The following year, the form included a proposition to “dream”. Never imagining that their “dream” would be realized, these two young teachers dared to dream. They dreamt of a school cafeteria equipped with a new stove, oven, fridge, freezer and dishwasher to enable the preparation of healthy lunches at this school. About 200 middle school students were spending a significant amount of money on hot dogs, french fries, and the like, daily at the school.Â This, and the junk food machines, were huge money making entities for the school, as in all schools.
The elementary students at the school were rarely sent with lunch money, but those that were spent it as their older peers: on junk.
This dream of these two teachers was packed into the envelope with the application, sealed with a kiss, and sent to Hellman’s corporate office in Toronto.
Camille J. Lerouge Elementary and Middle School became the first school in all of Canada to receive $25 000 from Hellman’s Real Food campaign. They had dared to dream and their dream was now possible because of this brilliant branding campaign spearheaded and conceived by Stephanie Cox, Senior Branding Manager for Hellman’s.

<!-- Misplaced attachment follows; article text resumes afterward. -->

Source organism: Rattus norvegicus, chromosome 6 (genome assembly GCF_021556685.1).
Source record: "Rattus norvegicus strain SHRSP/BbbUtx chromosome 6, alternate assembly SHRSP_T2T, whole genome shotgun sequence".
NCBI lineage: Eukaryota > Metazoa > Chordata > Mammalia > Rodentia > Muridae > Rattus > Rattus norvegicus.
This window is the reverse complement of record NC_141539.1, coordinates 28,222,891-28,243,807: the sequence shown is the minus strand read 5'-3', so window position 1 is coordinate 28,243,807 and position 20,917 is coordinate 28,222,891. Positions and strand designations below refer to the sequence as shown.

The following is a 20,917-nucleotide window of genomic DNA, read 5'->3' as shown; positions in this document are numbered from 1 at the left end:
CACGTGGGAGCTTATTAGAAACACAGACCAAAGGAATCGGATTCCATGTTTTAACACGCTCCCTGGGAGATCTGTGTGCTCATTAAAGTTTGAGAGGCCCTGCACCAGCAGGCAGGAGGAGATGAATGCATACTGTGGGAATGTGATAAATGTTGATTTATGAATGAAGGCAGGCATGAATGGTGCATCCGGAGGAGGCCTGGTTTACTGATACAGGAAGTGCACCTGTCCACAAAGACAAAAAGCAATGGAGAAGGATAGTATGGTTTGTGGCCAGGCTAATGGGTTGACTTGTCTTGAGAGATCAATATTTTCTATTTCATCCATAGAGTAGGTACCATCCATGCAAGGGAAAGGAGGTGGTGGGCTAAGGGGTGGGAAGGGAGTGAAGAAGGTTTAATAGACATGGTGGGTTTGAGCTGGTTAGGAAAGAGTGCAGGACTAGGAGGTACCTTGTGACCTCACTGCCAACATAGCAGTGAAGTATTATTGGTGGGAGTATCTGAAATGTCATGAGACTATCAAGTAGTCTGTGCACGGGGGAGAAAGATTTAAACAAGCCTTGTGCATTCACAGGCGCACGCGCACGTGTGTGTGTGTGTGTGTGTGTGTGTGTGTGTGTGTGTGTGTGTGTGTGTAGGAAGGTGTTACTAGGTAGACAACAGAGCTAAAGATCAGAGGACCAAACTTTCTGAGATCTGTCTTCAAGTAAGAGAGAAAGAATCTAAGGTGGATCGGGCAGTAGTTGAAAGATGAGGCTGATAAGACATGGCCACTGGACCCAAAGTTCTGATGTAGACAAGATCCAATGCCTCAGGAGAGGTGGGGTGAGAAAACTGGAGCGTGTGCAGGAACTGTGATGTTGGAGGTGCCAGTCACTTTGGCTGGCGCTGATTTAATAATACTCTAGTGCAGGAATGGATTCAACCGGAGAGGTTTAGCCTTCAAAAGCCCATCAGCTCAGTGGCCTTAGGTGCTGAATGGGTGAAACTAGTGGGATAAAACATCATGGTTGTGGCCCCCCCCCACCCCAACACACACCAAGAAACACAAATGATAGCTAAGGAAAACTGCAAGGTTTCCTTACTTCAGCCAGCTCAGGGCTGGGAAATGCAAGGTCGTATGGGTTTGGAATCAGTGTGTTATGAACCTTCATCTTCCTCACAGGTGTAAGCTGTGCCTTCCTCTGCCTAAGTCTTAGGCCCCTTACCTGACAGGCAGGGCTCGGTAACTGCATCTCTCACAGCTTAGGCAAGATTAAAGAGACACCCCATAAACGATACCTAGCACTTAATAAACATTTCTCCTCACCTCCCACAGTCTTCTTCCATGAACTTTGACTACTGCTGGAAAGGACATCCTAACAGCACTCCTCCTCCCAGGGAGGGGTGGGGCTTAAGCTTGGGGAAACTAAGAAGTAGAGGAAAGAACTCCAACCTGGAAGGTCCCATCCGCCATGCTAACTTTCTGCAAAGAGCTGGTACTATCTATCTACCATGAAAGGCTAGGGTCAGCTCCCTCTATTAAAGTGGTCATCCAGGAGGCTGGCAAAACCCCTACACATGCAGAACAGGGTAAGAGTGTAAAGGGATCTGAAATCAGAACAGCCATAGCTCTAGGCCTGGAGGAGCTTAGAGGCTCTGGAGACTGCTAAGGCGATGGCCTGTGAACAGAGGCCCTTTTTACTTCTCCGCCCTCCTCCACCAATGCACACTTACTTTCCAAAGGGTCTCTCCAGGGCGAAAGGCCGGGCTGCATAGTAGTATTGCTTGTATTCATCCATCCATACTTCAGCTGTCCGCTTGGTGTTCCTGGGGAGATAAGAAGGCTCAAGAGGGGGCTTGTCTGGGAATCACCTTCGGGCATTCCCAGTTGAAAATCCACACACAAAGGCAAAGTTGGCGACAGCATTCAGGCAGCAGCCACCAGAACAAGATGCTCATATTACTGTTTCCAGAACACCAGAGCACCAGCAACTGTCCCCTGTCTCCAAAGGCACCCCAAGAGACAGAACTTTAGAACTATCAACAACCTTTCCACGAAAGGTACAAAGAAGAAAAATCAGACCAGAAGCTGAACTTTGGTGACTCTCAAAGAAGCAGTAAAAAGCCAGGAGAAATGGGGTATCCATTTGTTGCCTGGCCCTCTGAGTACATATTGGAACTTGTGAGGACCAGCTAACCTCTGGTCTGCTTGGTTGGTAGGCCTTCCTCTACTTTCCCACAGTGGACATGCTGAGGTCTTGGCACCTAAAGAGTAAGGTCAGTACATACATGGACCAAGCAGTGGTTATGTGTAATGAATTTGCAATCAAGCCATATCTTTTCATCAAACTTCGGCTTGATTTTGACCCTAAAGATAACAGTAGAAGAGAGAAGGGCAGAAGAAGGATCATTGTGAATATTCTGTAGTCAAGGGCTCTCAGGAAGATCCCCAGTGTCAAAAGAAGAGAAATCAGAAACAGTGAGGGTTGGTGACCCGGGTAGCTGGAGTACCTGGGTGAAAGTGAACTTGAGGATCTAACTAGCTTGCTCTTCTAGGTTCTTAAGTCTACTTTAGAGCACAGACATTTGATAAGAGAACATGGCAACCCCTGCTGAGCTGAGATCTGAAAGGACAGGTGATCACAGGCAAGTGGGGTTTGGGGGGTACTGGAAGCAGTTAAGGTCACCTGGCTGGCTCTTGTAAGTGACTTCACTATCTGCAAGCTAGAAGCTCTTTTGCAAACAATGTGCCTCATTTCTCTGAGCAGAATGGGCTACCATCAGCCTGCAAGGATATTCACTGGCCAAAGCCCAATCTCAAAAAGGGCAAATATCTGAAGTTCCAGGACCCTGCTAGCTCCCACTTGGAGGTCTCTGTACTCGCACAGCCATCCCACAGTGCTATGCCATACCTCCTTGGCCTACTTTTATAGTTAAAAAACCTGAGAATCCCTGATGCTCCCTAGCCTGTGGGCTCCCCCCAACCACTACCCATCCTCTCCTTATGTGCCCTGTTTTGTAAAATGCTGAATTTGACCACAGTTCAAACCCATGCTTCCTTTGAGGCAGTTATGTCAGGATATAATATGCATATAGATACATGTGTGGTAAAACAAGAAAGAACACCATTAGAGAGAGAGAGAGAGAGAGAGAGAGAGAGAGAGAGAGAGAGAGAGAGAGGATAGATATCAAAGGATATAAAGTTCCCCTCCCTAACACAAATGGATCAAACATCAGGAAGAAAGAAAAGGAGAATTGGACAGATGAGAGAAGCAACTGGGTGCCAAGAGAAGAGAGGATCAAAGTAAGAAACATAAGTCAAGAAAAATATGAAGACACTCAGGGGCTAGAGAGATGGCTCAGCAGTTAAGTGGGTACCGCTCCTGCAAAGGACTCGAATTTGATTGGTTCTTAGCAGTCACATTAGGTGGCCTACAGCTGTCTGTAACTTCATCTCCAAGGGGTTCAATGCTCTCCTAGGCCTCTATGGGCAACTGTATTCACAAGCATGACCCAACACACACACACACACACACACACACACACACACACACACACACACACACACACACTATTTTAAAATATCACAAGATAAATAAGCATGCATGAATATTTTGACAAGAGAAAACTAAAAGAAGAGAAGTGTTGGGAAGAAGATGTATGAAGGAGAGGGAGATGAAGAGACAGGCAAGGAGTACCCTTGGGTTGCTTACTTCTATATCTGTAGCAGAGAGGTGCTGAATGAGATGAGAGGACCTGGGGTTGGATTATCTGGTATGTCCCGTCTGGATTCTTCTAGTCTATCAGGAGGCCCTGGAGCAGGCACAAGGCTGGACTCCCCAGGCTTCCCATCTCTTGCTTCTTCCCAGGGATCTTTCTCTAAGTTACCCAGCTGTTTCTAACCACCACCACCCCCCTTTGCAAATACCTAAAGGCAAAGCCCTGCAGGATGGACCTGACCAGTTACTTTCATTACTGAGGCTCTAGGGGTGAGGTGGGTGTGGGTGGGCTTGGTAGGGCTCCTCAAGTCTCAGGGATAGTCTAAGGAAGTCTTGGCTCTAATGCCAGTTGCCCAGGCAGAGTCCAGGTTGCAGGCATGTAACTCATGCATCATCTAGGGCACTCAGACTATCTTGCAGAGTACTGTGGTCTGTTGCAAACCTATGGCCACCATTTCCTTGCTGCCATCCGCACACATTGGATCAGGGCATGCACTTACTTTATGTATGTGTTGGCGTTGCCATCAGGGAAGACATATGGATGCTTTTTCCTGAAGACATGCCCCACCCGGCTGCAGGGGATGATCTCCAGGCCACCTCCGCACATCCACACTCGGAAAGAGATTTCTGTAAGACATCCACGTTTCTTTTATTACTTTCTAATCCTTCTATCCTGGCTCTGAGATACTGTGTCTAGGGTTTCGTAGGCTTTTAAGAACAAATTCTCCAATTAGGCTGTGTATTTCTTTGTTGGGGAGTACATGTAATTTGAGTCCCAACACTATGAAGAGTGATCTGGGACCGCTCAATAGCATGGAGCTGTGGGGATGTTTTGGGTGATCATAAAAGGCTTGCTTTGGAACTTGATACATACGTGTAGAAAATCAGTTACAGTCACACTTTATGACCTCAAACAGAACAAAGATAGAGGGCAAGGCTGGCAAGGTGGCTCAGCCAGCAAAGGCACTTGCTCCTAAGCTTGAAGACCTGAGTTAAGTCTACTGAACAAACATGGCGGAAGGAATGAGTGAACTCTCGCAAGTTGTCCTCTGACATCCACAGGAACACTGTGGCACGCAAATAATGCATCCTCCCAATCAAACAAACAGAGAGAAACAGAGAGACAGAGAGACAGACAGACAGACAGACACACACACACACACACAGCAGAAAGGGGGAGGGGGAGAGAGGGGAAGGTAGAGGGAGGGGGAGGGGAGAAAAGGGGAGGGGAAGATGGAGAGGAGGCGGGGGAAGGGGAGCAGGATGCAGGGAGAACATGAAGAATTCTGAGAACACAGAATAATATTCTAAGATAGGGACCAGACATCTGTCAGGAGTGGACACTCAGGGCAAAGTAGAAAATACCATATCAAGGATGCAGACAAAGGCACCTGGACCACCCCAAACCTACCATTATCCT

The kitchen was revamped and equipped by Christmas, and shortly after the nutritious lunches made their appearance for five dollars a plate. Cafeteria lunch numbers dropped dramatically at the middle school level and increased as dramatically at the elementary school level. There is an average of 60 lunches purchase per day now, less than six weeks into this new venture. The middle school students have turned their noses up to the healthier choices, initially, as they consistently seem to do. TheCafeteria Service Provider told me that she is beginning to involve them in the food preparation and there are a host of other initiatives underway to entice them back to their school cafeteria at lunch. My own experience has provided consistent evidence that if they make it, they will eat it. They will be back, and certainly, over time, this is an incredible coup for this small Alberta school.